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Scott “marsroverdriver” Maxwell
Works at Google
Attended University of Illinois at Urbana-Champaign
Lives in Pasadena, CA
46,406 followers|3,674,235 views
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How to Protect Yourself from "Stagefright"

Well, this is just horrifying. The Hangouts app is most vulnerable to this bug; you don't have to do anything but receive an MMS message to be exploited. The Messaging app is almost as bad: you have to view the message, but you'll be exploited even if you don't tap the attachment. Since you must generally view the message to determine whether it has an attachment, that level of resistance has limited value.

Google has already made security patches available to vendors and carriers, but the phone ecosystem being what it is, they won't arrive on your phone for a long time if ever. (I'm not sure why this can't be worked around with an update to the Hangouts and Messaging apps themselves, but I'm sure if it were that easy, they'd have done it already.) Meanwhile, protecting yourself from the bug -- code-named "Stagefright," after the Android library it exploits -- is up to you.

Now, I'm not pretending to be a phone security expert. And I'm not speaking for Google here. (I don't get paid anywhere near enough to do that job, thank you.) But I learned that the app TextSecure isn't vulnerable to this bug: it downloads the attacker's file only if you actually tap the attachment to open it, which is as it should be. As a bonus, you can later set up to exchange cryptographically secure messages with other TextSecure users (and with Signal users on iOS), further thwarting the NSA.

So here's what I believe you can do to avoid this bug. The instructions below might vary somewhat by Android version; they work for my phones, but might need some modification for yours. Updates in the comments would be welcome!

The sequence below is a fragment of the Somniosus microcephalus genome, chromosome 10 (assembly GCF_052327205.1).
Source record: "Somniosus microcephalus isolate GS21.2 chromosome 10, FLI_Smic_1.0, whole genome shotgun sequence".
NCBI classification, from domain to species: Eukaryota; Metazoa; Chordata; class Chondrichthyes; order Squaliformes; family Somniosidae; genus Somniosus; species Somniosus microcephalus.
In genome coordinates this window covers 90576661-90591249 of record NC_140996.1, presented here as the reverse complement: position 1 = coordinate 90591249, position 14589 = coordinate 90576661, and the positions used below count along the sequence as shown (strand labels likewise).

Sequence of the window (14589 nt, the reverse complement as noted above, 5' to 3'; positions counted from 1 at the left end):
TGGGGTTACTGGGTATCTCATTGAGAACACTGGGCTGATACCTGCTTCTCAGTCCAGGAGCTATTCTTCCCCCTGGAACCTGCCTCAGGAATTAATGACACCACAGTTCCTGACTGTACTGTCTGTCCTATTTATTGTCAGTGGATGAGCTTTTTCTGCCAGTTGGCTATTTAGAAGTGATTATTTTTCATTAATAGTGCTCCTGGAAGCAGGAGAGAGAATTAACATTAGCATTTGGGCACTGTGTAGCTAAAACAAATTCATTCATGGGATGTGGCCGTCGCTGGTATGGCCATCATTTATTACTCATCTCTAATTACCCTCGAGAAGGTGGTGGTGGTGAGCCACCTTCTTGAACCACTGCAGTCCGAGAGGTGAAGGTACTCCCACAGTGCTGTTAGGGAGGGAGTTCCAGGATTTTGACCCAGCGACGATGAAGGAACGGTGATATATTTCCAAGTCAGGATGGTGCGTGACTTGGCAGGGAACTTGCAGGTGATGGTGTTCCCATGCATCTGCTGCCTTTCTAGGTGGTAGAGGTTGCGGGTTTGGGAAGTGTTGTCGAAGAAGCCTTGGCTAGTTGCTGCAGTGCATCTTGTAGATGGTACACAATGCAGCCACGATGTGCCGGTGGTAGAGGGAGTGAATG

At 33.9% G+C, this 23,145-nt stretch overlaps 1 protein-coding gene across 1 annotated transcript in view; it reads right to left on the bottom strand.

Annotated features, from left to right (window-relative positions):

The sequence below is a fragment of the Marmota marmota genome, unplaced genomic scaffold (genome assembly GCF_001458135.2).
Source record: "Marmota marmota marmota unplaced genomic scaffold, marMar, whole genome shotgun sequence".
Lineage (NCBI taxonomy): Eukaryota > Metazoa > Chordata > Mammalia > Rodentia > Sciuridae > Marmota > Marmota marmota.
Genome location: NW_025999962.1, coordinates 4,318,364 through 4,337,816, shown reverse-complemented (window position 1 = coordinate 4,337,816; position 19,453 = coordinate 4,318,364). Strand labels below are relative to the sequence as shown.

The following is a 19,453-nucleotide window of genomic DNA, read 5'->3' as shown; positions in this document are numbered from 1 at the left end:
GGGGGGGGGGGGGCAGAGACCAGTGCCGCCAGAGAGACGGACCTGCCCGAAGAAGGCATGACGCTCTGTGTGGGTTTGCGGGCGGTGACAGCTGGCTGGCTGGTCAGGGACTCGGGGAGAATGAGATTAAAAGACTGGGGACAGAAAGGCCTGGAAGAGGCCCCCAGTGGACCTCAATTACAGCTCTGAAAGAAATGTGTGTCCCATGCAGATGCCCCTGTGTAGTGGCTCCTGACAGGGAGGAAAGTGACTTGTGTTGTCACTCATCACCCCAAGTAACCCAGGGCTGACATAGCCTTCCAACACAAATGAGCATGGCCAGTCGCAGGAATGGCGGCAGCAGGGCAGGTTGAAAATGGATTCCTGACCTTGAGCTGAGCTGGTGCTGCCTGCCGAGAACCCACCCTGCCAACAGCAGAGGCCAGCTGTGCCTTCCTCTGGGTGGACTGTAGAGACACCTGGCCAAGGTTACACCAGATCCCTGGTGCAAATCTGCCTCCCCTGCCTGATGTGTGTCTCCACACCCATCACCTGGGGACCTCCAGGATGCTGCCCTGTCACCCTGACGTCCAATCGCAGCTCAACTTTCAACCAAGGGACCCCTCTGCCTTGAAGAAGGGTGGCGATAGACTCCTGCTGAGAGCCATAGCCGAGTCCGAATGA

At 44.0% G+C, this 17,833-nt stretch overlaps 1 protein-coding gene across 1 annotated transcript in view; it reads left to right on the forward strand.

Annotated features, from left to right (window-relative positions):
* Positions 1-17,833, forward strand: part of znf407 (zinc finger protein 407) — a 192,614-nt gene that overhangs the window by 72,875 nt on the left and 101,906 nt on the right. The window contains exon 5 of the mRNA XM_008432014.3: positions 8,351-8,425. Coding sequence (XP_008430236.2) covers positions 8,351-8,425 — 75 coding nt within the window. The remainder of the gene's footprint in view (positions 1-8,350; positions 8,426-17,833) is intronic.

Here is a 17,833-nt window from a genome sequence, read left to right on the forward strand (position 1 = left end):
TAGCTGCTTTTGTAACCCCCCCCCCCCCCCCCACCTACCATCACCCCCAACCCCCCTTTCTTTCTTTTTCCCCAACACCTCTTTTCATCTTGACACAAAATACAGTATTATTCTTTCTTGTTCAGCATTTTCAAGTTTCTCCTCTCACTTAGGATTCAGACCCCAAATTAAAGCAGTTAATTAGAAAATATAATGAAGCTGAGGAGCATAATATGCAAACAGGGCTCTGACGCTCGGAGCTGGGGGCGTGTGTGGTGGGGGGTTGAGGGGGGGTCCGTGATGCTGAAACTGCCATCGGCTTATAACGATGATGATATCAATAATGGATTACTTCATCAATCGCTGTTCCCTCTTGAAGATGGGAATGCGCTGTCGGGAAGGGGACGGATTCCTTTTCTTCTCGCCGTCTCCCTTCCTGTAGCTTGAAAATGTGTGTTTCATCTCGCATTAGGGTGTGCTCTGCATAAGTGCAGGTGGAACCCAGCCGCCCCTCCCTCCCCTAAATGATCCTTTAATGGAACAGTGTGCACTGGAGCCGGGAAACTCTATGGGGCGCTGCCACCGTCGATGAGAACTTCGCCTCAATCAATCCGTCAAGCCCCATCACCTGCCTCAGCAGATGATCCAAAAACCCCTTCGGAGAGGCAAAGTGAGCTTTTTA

First, install TextSecure. You can get it from the Google Play App Store as usual, or from Google's Play Store Web site, which will let you install it on your phone: https://play.google.com/store/apps/details?id=org.thoughtcrime.securesms&hl=en

Second, make TextSecure your default SMS/MMS app: Settings -> "More ..." -> Default SMS app. Select TextSecure from the popup list.

You are now done. Phew! But read on for how to get bonus points.

For Bonus Points

Before I switched to TextSecure, I figured it was probably also a good idea to disable auto-download of MMS messages in both Hangouts and Messaging, just in case. (You can also do these steps after you've installed TextSecure as above, if you've already done that.)

In Hangouts: 1. Menu (three horizontal bars at upper left) -> Settings. 2. If Hangouts isn't already your SMS app, you need to tap "SMS disabled" and say "Yes"; otherwise, the menu item should already say "SMS enabled" and you can skip this step. 3. Uncheck "Auto retrieve MMS."

In Messaging: 1. Menu (three dots at bottom right) -> Settings. 2. If Messaging isn't already your SMS app, you need to tap "SMS Disabled" and say "Yes"; otherwise, the menu item should already say "SMS Enabled" and you can skip this step. 3. Uncheck "Auto-retrieve."

Crucially, as the last step, switch back to TextSecure as your default SMS app, as described above.

Boy, does this situation suck. It reminds me of the bad old days of Windows viruses ("don't click on that link you got in email!"). The engineering failure behind it isn't as stupid as those were -- it's a somewhat more sophisticated kind of error -- but the end result for users is basically the same.

Oy vey. :-(
A security gap on the most popular smartphone operating system was discovered by security experts in a lab and is so far not widely exploited. It would let malicious code take over a phone instantly.
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Who knows +peter sodja what we do know is that it was reported some time ago and first made public now so that the users could become aware of the threat.
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Yes, this exactly. Trump is the reductio ad absurdum of current GOP politics, so why wouldn't he be popular?
 
If you put a large, brilliantly white ball in a goose's nest, the mother will ignore the rest of her eggs and brood over the new object -- which looks more like an egg to her than an egg actually does. Male jewel beetles will ignore actual females while attempting to mate with the reflective orange bottoms of beer bottles.